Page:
Roshawn Watson September 15, 2011 at 9:44 pm

I found it initially surprising that employers thought of interviewing as a two-way process. Good questions can make the difference in an interview. 

krantcents September 16, 2011 at 12:33 am

In this economy, an unemployed person is just grateful for a job. Normally, you want to evaluate the employer as much as they evaluate you.

Harri Pierce September 16, 2011 at 2:35 pm

Great post! I always close an interview with, ‘How have you found working here?’ Surprisingly it catches a lot of interviewers off guard and you often get a glimpse into how they truly feel about working for said company. 

krantcents September 16, 2011 at 11:29 pm

I like open ended questions, you learn so much about the company and the people who work there. It is also a good chance to ask follow up questions.

krantcents September 18, 2011 at 8:36 pm

Interviews are the best opportunities to find out information, yet we don’t for various reasons. Either we are too nervous or we just miss out on the opportunities.

krantcents September 18, 2011 at 8:37 pm

I think asking questions of your peers at the new company is a great way of finding out about a company. Some companies make it part of the interviewing process.

krantcents September 18, 2011 at 8:43 pm

Everyone should do their homework and prepare for the interview! The more you can find out before you go the better. You can always ask a clarification kind of question. It is a good way to show you researched them and want to know more.

krantcents September 18, 2011 at 8:45 pm

For me, preparing for the interview helps me relax. Having questions and researching the company is part of that preparation.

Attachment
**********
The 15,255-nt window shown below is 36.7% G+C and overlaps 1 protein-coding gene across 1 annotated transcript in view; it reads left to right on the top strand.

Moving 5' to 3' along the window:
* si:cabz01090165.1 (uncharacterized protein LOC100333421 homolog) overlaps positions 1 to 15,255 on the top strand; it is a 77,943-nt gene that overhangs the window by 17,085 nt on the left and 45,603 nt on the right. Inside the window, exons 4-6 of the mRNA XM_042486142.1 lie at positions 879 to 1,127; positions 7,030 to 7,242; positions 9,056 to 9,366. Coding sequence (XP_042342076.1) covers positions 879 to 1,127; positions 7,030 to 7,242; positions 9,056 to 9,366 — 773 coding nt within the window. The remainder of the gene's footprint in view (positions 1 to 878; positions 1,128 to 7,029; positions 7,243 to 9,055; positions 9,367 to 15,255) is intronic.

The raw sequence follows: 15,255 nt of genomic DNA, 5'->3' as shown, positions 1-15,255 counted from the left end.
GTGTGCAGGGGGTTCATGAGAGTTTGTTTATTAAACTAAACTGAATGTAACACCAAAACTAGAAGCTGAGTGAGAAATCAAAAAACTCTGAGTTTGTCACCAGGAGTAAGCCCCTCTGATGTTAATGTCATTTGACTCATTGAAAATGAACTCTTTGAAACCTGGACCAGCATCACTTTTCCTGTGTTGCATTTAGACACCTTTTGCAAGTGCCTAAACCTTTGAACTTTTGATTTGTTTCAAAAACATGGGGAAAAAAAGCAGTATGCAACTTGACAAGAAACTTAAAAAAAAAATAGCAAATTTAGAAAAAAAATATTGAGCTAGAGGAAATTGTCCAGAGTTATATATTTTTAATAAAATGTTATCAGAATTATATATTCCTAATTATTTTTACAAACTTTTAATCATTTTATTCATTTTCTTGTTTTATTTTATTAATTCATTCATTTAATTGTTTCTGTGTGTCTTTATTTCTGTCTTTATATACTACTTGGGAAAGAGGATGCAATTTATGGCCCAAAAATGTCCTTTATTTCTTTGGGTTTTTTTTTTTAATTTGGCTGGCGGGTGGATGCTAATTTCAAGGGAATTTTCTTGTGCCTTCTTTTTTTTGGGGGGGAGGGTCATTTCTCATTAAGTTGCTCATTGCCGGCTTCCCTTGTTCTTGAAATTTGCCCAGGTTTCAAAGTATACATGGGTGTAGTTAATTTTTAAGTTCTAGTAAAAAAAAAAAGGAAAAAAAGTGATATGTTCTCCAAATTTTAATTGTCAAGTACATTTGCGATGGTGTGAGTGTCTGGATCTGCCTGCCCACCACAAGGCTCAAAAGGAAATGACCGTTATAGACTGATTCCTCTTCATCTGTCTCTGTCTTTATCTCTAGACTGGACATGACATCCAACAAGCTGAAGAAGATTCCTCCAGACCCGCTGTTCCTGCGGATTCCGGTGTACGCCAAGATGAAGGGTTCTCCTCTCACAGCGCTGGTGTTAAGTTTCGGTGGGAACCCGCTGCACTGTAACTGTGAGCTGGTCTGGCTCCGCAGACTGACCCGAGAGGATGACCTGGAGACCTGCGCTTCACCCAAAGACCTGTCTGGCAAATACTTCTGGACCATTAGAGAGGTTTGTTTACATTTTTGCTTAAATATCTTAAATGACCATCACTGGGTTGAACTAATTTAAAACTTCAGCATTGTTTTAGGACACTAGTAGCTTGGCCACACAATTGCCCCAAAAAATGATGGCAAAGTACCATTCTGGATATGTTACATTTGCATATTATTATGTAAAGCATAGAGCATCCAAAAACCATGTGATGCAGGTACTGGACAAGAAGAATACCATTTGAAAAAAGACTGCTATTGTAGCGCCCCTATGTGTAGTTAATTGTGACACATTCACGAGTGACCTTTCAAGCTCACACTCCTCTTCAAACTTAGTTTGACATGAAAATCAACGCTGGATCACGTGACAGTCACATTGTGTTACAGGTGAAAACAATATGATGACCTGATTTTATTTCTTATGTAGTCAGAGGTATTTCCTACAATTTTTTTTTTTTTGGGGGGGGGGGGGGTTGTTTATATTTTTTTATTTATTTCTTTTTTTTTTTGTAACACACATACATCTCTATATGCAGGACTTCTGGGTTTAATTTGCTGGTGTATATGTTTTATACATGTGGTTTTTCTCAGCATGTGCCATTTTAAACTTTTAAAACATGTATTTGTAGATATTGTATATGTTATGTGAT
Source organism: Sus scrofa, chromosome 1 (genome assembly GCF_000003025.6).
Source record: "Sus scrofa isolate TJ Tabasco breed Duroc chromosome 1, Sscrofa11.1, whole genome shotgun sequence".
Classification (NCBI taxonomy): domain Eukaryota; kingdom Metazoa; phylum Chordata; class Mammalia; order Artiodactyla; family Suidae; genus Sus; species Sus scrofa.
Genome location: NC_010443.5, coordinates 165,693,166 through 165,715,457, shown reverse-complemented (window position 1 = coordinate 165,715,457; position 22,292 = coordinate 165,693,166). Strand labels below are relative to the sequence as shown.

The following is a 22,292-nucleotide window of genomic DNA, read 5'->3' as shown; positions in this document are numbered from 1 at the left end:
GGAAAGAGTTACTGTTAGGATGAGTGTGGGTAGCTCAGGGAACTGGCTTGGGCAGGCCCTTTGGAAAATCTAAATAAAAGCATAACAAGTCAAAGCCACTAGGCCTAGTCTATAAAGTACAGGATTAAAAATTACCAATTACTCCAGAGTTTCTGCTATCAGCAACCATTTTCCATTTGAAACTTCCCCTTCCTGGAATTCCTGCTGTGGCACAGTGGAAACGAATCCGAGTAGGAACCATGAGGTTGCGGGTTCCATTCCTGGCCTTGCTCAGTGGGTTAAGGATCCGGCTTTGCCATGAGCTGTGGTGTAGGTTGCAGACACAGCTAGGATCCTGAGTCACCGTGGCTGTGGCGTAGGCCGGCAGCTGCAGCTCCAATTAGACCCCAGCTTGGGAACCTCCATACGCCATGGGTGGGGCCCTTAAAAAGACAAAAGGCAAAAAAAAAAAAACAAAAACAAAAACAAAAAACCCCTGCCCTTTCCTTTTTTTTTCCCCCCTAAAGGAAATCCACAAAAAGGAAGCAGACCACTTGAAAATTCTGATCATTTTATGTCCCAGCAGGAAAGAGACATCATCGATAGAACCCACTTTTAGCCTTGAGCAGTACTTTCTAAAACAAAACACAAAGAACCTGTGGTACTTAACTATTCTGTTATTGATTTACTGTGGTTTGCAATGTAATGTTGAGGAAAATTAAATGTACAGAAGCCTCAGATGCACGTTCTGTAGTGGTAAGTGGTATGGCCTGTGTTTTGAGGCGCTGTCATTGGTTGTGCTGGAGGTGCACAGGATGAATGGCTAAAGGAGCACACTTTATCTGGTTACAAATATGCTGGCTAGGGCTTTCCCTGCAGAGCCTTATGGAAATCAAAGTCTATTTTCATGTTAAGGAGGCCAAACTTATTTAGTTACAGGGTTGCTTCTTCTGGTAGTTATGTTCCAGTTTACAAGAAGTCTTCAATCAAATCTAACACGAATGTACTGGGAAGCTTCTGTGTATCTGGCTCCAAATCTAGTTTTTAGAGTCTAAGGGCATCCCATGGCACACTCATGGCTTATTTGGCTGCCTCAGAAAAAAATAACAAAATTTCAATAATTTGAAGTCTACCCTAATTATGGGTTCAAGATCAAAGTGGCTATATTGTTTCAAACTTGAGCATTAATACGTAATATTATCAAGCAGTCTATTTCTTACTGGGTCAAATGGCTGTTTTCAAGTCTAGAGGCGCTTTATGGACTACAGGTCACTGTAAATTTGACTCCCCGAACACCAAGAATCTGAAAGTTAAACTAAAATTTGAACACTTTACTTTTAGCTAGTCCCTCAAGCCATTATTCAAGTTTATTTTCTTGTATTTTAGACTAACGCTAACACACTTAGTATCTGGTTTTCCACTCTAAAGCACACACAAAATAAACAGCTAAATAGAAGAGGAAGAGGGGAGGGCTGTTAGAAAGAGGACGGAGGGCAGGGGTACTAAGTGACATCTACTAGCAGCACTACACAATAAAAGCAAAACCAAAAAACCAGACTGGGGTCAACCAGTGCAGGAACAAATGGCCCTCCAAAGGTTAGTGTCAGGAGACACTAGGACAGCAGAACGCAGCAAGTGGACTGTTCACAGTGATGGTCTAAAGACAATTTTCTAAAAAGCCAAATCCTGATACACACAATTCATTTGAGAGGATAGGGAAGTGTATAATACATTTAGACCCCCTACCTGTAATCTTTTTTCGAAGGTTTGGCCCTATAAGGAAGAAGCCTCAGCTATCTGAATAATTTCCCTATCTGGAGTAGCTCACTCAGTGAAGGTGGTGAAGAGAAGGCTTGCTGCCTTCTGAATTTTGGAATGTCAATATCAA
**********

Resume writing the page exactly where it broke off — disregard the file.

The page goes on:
Graduate Career Tips September 26, 2011 at 12:31 pm

Excellent post and often an angle that is completely missed by potential candidates who are overly focussed on the answers they are going to give the interviewer. A probing question is equally as impressive as a knowledgebale answer. I have recently written a series of posts on interviews and picking up on the importance of asking questions in the interview if you want to take a look http://graduatecareertips.co.uk/category/interviews-and-assessment-centres/ Thanks

krantcents September 26, 2011 at 1:40 pm

 Interviews are supposed to be an opportunity to learn about the company as well as the candidate.  The kind of questions you ask will be as important as the answers you give too. . 

Way Rich January 6, 2012 at 3:50 am

Bookmarking for later on down the road :)

krantcents January 6, 2012 at 4:46 am

Thanks, a good set of questions for the emlpoyer seals the deal!